Yesterday, we wrote about the ruling in Moore v. Ulta Salon, Cosmetics & Fragrance, in which Central District of California Judge Fernando M. Olguin concluded (correctly) that “the [Comcast] Court did not hold that damages must be shown through classwide evidence for common liability issues to predominate.” (emphasis added). Judge Olguin’s conclusion jives with several post-Comcast rulings by the Ninth Circuit.
Today, we note that another court in the same district reached the opposite conclusion, stating that “to certify a class under Federal Rule of Civil Procedure 23(b)(3)” plaintiffs must show that “damages are capable of measurement on a classwide basis.” In re NJOY, Inc. Consumer Class Action Litig., 2016 WL 787415 (C.D. Cal. Feb. 2, 2016). The continuing divergent results on this issue will likely require the Ninth Circuit to take up the issue yet again.
In the Seventh Circuit, on the other hand, there appears to be less uncertainty about interpreting Comcast. Judge Barabara B. Crabb of the Western District of Wisconsin issued a ruling quite similar in tone to Judge Olguin’s. See Eggen v. Westconsin Credit Union, 2016 WL 797614 (W.D. Wisc. Feb. 26, 2016). Like Judge Olguin, Judge Crabb was compelled to note that the defendant had ignored circuit court precedent on Comcast, instead arguing that certification was inappropriate due to individualized damages issues. Judge Crabb held:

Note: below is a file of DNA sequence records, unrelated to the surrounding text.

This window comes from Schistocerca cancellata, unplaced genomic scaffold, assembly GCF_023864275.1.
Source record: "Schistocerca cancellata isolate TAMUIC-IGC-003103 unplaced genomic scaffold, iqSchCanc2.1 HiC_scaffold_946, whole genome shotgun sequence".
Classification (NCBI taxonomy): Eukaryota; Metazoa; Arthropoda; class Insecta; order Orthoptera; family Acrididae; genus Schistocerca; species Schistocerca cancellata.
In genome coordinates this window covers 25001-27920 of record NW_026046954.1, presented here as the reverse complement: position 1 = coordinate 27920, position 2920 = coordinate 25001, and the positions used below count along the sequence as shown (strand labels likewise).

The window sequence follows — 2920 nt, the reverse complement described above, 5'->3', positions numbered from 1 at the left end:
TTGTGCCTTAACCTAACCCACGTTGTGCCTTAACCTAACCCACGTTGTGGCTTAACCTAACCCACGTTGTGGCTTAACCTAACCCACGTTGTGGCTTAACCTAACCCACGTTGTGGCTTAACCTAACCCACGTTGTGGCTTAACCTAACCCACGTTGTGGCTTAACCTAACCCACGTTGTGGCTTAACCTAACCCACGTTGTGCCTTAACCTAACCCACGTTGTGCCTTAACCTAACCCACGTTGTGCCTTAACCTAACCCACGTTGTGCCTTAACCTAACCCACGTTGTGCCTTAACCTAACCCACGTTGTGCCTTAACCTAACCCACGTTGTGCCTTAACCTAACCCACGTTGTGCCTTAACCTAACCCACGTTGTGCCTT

The Court of Appeals for the Seventh Circuit has rejected the view that Comcast requires the plaintiffs to show that their claimed damages are not disparate. Rather, Comcast holds that a damages suit cannot be certified to proceed as a class action unless the damages sought are the result of the class-wide injury that the suit alleges. Again, that test is satisfied in this case because plaintiffs allege that all class members suffered the same injury, public disclosure of their personal information. … In the unlikely event that damages determinations become too difficult to manage, the class may be decertified after determining liability to allow the plaintiffs to pursue individual damage claims.
(quotations omitted and emphasis added).